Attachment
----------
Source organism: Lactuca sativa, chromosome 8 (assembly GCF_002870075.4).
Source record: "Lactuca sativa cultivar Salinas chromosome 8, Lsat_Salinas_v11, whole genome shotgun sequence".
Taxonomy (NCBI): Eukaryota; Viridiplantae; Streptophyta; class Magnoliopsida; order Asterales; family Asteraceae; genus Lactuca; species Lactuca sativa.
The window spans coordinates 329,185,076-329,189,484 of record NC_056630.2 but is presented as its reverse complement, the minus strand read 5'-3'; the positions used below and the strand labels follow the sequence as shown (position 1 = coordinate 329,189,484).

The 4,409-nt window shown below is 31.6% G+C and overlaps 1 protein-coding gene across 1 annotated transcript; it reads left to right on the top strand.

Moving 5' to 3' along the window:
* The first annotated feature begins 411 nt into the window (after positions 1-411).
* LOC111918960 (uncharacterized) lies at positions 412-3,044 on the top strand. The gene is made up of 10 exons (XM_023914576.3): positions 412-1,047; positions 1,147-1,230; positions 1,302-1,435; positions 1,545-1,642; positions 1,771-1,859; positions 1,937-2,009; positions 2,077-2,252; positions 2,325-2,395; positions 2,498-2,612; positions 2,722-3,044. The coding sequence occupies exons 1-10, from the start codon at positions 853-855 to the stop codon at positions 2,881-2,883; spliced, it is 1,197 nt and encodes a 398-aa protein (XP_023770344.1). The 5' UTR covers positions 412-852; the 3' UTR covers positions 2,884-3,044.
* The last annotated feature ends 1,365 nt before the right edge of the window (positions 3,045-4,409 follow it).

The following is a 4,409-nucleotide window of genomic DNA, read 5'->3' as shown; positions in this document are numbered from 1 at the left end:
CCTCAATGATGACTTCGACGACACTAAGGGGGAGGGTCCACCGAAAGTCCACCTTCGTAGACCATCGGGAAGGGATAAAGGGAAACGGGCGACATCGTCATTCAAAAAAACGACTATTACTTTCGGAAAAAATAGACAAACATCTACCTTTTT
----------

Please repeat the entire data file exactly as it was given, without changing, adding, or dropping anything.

Source organism: Lactuca sativa, chromosome 8 (assembly GCF_002870075.4).
Source record: "Lactuca sativa cultivar Salinas chromosome 8, Lsat_Salinas_v11, whole genome shotgun sequence".
Taxonomy (NCBI): Eukaryota; Viridiplantae; Streptophyta; class Magnoliopsida; order Asterales; family Asteraceae; genus Lactuca; species Lactuca sativa.
The window spans coordinates 329,185,076-329,189,484 of record NC_056630.2 but is presented as its reverse complement, the minus strand read 5'-3'; the positions used below and the strand labels follow the sequence as shown (position 1 = coordinate 329,189,484).

The 4,409-nt window shown below is 31.6% G+C and overlaps 1 protein-coding gene across 1 annotated transcript; it reads left to right on the top strand.

Moving 5' to 3' along the window:
* The first annotated feature begins 411 nt into the window (after positions 1-411).
* LOC111918960 (uncharacterized) lies at positions 412-3,044 on the top strand. The gene is made up of 10 exons (XM_023914576.3): positions 412-1,047; positions 1,147-1,230; positions 1,302-1,435; positions 1,545-1,642; positions 1,771-1,859; positions 1,937-2,009; positions 2,077-2,252; positions 2,325-2,395; positions 2,498-2,612; positions 2,722-3,044. The coding sequence occupies exons 1-10, from the start codon at positions 853-855 to the stop codon at positions 2,881-2,883; spliced, it is 1,197 nt and encodes a 398-aa protein (XP_023770344.1). The 5' UTR covers positions 412-852; the 3' UTR covers positions 2,884-3,044.
* The last annotated feature ends 1,365 nt before the right edge of the window (positions 3,045-4,409 follow it).

The following is a 4,409-nucleotide window of genomic DNA, read 5'->3' as shown; positions in this document are numbered from 1 at the left end:
CCTCAATGATGACTTCGACGACACTAAGGGGGAGGGTCCACCGAAAGTCCACCTTCGTAGACCATCGGGAAGGGATAAAGGGAAACGGGCGACATCGTCATTCAAAAAAACGACTATTACTTTCGGAAAAAATAGACAAACATCTACCTTTTT